A local business man, two candidates for governor and a network of traversing boats came to a head over a seemingly simple issue: how much to charge to cross the waterways between cities and islands.

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Academic Benefits
2:14 pm
Tue February 18, 2014

Music Education For Creativity, Not A Tool For Test Scores

Advocates are pushing for the virtues of music education that can't be measured numerically.
iStockphoto

Originally published on Tue February 18, 2014 4:58 pm

In a mobile classroom — basically a trailer outfitted with a desk and some chairs — music teacher Chris Miller works with a group of active kindergartners dressed in green and khaki school uniforms. He teaches them the basics: musical concepts, artists and styles of music.

"Everybody repeat after me," he says. "Wade in the water." Kids sing back, "Wade in the water."

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Lucha Libre
2:11 pm
Tue February 18, 2014

Mexican-Style Wrestlers Fight For Less Regulations

El Fénix speaks at a Latino press conference in October.
Courtesy of Amanda Ovena

David Hyde speaks with El Fénix, a local lucha libre wrestler, about a bill in Olympia that seeks to lessen safety and security regulations on the Mexican-style wrestling.

Blue And Green Highway
2:06 pm
Tue February 18, 2014

Washington State Ferries: Replacing Aging Icons

A welder at Vigor Industrial works on a new ferry for the Washington State Ferry System.
Flickr Photo/WSDOT (CC-BY-NC-ND)

Cherie LaMaine is a ferry walker on the Edmonds-Kingston line: She makes laps around the deck as the boat glides from port to port.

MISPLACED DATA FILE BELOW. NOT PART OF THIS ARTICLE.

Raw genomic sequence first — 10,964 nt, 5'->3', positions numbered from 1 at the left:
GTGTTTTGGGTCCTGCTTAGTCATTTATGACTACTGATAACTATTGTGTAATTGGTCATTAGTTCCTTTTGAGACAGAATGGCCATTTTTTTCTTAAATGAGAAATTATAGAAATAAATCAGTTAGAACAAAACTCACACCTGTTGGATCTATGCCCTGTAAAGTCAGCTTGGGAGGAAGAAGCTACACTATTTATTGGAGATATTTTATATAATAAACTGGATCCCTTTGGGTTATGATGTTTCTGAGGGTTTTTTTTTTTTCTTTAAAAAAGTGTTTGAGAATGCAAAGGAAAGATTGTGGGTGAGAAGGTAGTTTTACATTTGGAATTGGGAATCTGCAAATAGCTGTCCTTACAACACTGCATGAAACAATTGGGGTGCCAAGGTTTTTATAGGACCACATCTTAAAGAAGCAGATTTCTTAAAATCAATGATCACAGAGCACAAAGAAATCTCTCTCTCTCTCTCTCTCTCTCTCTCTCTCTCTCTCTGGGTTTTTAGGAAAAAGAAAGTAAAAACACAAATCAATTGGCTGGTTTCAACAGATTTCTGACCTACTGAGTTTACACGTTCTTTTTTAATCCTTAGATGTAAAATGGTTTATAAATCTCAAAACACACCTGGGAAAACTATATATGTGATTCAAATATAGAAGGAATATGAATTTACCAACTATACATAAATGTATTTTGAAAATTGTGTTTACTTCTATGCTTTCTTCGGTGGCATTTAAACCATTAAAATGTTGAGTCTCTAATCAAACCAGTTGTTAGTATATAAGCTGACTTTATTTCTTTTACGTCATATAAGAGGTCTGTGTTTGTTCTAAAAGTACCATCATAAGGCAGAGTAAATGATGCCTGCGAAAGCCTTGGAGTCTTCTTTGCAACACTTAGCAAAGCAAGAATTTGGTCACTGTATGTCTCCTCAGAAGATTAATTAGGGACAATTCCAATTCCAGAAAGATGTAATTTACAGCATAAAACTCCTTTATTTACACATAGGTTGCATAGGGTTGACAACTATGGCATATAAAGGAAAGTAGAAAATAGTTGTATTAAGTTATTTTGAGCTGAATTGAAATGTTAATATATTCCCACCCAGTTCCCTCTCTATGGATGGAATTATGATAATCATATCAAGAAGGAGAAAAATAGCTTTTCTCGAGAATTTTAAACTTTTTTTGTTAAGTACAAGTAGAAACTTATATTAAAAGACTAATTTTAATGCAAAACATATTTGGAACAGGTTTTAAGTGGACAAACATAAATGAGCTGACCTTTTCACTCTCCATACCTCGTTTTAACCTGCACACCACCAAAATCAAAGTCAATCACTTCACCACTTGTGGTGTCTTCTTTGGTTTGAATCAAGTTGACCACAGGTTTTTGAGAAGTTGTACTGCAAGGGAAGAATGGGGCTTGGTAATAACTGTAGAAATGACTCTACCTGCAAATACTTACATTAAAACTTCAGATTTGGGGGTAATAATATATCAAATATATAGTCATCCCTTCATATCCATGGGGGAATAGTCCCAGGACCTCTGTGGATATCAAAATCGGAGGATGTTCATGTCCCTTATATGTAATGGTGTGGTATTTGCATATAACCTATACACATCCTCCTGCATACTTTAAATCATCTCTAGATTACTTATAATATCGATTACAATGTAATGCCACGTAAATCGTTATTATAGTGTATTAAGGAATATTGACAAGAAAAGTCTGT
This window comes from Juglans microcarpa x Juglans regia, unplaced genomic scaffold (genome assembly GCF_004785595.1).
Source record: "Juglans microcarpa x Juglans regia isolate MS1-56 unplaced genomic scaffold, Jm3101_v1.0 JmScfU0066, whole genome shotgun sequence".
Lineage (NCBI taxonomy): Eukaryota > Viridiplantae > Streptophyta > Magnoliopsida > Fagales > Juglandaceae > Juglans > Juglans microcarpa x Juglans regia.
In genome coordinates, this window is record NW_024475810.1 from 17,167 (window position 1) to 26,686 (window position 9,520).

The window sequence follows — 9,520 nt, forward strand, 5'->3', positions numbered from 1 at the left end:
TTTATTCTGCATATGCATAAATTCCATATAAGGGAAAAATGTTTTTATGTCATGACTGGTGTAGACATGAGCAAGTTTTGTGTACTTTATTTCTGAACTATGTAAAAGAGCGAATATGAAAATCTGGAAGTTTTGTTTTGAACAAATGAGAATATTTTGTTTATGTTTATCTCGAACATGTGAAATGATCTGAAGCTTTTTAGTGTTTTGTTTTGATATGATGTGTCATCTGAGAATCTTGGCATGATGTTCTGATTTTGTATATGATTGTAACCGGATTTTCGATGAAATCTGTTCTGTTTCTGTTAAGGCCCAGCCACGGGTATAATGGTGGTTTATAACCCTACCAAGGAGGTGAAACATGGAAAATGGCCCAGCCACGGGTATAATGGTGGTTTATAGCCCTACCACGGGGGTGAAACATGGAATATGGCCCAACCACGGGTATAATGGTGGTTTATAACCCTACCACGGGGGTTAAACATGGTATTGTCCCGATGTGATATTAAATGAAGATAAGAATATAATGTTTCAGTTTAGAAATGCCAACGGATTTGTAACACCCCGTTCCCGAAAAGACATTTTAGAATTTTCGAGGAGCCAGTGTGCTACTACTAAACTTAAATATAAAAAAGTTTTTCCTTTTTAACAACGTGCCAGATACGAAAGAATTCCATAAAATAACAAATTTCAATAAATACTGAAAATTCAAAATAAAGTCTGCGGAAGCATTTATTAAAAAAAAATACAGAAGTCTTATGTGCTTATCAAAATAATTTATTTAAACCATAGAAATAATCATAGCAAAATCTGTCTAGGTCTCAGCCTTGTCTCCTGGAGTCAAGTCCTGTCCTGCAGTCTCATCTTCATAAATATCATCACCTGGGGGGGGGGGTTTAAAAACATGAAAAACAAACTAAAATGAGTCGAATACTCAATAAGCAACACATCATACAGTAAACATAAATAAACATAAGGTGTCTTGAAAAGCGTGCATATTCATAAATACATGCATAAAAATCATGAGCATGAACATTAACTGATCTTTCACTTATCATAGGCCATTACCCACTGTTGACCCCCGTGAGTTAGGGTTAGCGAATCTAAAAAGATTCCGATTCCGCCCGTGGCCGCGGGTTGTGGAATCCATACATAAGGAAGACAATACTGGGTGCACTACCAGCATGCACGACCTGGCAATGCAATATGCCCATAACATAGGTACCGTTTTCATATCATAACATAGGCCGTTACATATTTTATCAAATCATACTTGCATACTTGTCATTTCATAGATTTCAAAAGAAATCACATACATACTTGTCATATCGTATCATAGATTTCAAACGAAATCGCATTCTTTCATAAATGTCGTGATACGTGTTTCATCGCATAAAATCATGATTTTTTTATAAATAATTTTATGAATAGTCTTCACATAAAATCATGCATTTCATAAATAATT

The habit started with her husband when he needed to make frequent trips to Swedish Hospital. “We would still walk, holding hands,” LaMaine said. “He couldn't walk too fast, but it was great.”

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Local Edge
8:52 am
Tue February 18, 2014

From Inline Skates To Ice Skates To The Olympics

Youth inline skaters line up to practice sprint starts at Pattison's West in Federal Way, Wash.
Tom Banse/Northwest News Network

Originally published on Wed February 19, 2014 8:33 am

From Inline Skates To Ice Skates To the Olympics

At the winter Olympics in Sochi, the U.S. has collected no medals so far in speedskating, an uncharacteristic result. The Americans' best remaining hope for hardware rests with short track speedskater J.R. Celski and the men's relay team.

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Revolutionary War
6:00 am
Mon February 17, 2014

David McCullough On Constructing '1776'

David McCullough's book "1776."